The Common Cause: Postcolonial Ethics and the Practice of Democracy, 1900-1955 by Leela Gandhi
Europeans and Americans tend to argue that democracy is a unique Western heritage, but in The Common Cause, Gandhi recites tales of an alternative version, describing the transnational history of…
The Common Cause synopsis
Europeans and Americans tend to argue that democracy is a unique Western heritage, but in The Common Cause, Gandhi recites tales of an alternative version, describing the transnational history of democracy in the first half of the 20th century through the lens of morality. In the broad sense of self-discipline.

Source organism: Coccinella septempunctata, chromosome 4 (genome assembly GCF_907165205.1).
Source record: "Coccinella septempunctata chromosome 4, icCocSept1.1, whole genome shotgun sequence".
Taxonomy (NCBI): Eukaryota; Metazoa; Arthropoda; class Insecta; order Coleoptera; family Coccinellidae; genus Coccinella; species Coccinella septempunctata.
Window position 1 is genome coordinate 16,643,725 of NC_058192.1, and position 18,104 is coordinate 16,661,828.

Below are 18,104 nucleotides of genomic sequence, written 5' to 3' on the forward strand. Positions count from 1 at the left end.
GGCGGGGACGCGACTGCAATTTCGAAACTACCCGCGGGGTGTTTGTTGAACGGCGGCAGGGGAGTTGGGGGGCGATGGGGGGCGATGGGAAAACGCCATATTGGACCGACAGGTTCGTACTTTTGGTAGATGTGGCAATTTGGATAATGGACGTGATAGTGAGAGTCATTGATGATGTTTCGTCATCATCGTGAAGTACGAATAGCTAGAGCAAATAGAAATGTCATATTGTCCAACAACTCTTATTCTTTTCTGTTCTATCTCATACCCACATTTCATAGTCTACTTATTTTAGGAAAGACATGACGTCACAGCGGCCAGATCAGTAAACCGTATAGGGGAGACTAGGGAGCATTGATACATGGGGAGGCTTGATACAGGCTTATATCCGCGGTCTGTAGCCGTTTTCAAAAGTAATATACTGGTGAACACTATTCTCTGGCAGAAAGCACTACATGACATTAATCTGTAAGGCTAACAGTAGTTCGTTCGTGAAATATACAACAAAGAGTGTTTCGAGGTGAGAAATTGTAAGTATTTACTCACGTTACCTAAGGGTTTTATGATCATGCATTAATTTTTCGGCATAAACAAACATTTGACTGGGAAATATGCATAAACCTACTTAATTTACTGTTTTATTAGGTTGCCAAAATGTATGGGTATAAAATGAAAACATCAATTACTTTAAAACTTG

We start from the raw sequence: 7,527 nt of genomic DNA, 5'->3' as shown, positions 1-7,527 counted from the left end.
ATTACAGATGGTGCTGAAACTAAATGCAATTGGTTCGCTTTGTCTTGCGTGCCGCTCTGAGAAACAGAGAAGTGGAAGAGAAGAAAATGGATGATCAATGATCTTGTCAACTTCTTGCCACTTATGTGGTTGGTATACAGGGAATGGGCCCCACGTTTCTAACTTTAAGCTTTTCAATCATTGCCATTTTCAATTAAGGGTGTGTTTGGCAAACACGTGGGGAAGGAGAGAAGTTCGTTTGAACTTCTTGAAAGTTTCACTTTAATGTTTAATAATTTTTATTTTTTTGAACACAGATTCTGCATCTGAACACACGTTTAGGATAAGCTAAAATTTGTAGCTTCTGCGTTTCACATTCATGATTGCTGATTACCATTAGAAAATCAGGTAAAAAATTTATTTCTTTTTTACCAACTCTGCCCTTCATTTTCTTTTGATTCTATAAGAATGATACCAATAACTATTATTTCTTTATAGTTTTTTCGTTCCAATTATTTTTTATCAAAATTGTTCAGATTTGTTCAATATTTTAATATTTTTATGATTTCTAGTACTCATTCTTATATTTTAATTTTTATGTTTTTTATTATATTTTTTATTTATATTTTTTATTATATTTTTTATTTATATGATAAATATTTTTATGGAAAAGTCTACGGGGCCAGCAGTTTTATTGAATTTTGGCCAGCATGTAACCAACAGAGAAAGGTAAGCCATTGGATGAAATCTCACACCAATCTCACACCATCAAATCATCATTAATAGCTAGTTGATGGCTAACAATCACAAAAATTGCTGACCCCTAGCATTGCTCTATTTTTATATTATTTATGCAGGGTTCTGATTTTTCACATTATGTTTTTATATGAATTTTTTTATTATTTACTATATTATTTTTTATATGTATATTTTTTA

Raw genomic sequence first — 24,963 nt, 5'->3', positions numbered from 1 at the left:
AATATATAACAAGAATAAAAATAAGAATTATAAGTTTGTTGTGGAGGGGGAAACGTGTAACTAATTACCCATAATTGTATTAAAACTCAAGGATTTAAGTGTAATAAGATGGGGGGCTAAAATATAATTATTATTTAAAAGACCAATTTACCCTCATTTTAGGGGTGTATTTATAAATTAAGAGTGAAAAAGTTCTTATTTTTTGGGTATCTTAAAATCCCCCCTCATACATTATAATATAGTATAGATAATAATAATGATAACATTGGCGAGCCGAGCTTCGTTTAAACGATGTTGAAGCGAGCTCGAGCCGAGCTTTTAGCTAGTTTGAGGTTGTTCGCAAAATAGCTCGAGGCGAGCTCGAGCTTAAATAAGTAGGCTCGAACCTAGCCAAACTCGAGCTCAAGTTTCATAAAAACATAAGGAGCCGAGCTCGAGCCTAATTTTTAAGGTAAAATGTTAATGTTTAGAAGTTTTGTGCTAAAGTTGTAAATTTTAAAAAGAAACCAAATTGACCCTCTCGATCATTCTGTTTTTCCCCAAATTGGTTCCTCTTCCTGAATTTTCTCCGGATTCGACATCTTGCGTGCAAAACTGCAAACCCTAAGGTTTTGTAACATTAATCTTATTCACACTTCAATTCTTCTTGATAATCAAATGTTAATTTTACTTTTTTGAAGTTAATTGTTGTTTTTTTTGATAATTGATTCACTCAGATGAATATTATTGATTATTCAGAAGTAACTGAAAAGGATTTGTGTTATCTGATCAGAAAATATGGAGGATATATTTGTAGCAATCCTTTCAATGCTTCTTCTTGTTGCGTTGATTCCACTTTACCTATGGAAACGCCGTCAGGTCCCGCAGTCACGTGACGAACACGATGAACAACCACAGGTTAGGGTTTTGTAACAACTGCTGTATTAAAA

Gandhi defines a common culture of Kemalism through imperialism, fascism and liberalism - morality that excludes ordinary and non-exceptional. But it also illuminates the morality of moral infertility, a set of anti-colonial, fascist practices devoted to dogma and dignity ranging from the Indian-ruled insurgency to the spiritual discipline of Mahatma Gandhi.
By rephrasing the way we think in some of the most important political events of that era, Gandhi presents moral anomaly as the lost tradition of global democratic thought and presents it to us as a key to the future of democracy. It thus defends democracy as a common art of living on the other side of perfection and stimulating post-colonial attraction for common morality.
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